On being able to play with a topic

I’ve always felt like I don’t have a decent grasp on a topic until I can “play” with it. For example, I have lots of fun asking questions in elementary real analysis, and to some extent topology and linear algebra, which usually leads to nice problems and more fun questions.

But with certain topics, like complex analysis, abstract algebra, and basically anything at the grad level, I can’t play with them. I don’t know how to come up with interesting questions to ask, and I can’t create any problems. I can understand definitions on a surface level, and solve textbook exercises somewhat fluently, but I still don’t feel like I have enough intuitive understanding to play with the topic.

So, some questions:

1) Usually the best way to really get to know a subject is to play with it, but how do you get good enough to play when you can’t play yet?

2) Does anyone else share this view on playing? Are there also topics for you that you feel comfortable playing with, and some where you just feel stuck?

submitted by /u/WaltWhit3
[link] [comments]

Why should we pursue “symmetry” in Gauss Quadrature ?

In the context of the Gauss quadrature of order 2 for triangle, determining the weights and quadrature points involves solving a system of quadratic equations.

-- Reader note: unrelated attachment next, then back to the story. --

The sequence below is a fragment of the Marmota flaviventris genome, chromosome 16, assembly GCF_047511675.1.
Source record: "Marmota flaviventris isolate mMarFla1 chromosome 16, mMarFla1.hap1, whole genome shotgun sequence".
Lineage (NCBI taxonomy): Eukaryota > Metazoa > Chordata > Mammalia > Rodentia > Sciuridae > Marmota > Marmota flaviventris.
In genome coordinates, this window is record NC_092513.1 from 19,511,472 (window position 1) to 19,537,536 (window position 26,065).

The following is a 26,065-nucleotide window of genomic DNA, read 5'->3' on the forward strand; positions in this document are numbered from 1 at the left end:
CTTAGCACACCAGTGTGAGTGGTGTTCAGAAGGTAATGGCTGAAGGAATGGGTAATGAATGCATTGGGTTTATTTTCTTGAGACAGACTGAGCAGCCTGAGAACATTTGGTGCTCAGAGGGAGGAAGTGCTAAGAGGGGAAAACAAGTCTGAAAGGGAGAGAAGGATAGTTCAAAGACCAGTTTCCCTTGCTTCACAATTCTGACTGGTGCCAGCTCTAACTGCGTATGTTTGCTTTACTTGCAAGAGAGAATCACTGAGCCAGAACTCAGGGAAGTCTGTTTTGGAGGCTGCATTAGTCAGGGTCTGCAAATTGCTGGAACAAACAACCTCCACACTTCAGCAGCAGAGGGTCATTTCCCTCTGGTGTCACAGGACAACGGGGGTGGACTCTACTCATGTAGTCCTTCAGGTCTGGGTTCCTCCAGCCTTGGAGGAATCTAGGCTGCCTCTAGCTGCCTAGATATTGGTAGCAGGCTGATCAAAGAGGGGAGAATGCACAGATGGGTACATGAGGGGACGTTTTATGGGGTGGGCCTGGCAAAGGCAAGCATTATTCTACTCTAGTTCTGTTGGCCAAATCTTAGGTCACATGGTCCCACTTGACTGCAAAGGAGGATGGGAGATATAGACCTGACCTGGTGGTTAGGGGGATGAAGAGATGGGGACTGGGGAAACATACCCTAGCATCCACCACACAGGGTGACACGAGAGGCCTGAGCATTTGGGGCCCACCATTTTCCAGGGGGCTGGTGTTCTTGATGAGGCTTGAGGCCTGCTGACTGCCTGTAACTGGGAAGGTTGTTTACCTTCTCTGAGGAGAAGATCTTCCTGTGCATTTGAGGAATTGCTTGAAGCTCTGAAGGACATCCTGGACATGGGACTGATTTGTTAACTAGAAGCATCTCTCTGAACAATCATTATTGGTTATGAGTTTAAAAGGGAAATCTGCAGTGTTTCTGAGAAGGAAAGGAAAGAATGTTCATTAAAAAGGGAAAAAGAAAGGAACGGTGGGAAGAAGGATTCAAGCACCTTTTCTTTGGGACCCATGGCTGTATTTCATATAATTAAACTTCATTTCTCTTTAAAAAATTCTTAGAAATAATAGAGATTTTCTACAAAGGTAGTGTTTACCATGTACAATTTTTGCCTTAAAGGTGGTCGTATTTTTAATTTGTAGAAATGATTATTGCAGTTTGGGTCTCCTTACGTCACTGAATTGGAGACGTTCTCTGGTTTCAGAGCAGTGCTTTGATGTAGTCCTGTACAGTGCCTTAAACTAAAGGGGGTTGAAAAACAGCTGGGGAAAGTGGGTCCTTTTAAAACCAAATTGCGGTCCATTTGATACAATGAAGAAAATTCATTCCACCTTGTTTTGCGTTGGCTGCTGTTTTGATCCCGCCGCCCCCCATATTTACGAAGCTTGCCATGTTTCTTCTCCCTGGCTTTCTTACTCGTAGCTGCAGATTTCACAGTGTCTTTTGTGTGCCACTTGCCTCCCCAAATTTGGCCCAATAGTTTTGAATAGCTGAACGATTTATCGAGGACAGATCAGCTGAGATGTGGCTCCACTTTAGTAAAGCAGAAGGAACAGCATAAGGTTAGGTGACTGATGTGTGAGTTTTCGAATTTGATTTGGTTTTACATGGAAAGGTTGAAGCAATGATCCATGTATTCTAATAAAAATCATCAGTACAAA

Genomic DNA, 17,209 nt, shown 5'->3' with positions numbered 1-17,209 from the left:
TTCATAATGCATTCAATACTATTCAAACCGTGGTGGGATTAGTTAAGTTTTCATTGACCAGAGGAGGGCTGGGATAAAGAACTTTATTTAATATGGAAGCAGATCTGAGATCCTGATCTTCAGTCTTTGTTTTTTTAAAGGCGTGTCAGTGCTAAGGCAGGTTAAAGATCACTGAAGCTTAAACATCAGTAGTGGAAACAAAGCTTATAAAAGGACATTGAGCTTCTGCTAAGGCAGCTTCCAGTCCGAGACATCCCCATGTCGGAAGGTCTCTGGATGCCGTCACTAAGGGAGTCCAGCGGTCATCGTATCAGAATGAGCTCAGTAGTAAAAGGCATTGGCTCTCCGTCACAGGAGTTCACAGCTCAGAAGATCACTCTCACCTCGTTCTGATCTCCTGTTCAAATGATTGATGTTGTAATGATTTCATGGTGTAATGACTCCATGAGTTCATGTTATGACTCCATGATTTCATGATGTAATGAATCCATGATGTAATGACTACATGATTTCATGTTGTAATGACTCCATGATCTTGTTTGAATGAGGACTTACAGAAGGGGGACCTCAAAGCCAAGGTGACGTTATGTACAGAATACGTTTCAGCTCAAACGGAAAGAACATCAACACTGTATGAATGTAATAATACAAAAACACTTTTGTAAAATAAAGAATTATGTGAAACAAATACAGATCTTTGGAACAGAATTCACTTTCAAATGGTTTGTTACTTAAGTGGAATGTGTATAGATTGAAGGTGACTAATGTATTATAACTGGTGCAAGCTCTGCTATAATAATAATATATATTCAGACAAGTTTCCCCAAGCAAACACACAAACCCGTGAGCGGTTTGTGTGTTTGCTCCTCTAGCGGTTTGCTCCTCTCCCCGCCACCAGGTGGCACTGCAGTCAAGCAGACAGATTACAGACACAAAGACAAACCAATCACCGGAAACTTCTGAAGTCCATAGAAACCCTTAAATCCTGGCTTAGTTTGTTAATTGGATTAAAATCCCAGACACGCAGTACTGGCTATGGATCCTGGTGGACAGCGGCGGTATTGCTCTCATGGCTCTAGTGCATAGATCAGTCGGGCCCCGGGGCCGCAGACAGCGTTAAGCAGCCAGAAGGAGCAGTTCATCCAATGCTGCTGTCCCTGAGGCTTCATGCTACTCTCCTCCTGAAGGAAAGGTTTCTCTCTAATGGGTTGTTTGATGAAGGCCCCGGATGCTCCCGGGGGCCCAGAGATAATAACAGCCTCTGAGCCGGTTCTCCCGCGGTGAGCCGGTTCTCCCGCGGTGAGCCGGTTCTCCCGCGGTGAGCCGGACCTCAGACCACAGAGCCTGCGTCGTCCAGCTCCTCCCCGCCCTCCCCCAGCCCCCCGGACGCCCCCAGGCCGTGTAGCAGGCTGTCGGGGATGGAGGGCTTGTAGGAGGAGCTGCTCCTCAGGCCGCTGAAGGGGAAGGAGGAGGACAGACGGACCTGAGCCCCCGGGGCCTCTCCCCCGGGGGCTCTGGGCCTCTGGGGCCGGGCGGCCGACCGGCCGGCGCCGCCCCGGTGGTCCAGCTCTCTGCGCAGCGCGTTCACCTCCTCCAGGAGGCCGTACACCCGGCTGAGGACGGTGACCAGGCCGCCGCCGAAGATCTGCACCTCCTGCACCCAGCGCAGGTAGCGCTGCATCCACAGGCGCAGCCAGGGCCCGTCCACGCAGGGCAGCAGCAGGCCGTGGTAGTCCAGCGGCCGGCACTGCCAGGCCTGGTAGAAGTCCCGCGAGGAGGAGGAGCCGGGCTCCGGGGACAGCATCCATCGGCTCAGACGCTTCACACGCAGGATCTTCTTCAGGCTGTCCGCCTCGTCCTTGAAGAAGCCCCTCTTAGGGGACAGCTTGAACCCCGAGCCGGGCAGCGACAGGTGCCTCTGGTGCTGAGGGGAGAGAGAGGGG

In this document (http://math2.uncc.edu/~shaodeng/TEACHING/math5172/Lectures/Lect_15.PDF), section C.1.b it is mentioned that solving such system with 1 quadrature point is not possible, which is obviously explained by the over-determination of the system. However, the reason why N_g = 2 is not chosen is beyond me. It is mentioned that N_g = 3 is chosen for symmetry reasons. It is not clear to me WHY symmetry is a required property in this case.

In https://math.stackexchange.com/questions/2200409/why-is-symmetry-in-gaussian-quadrature-over-a-triangle-a-beneficial-feature, it is mentioned that symmetry might mean invariance to some transformations. However, if the function to approximate is of degree 2 or less, the quadrature is said to be exact. Therefore I don’t really understand why one would require invariance to rotation.

Is this “symmetry” property only required when one wants to approximate a polynomial of degree greater than the Gauss quadrature ?

submitted by /u/henker92
[link] [comments]

Writing My First Real Analysis Exam Tomorrow

The class is going pretty well for me but I’m still pretty nervous. For reference, we cover everything from elementary set theory to point set topology, sequences, limits of functions, continuity (uniform and lipschitz) and basic compactness (Heine-Borel specifically) [roughly the first 5 chapters of Bartle ] . For those of you further along, anything you wish you knew when you were in my position? Did one problem kill you on your first final? Any sage worthy advice?

submitted by /u/sidmad
[link] [comments]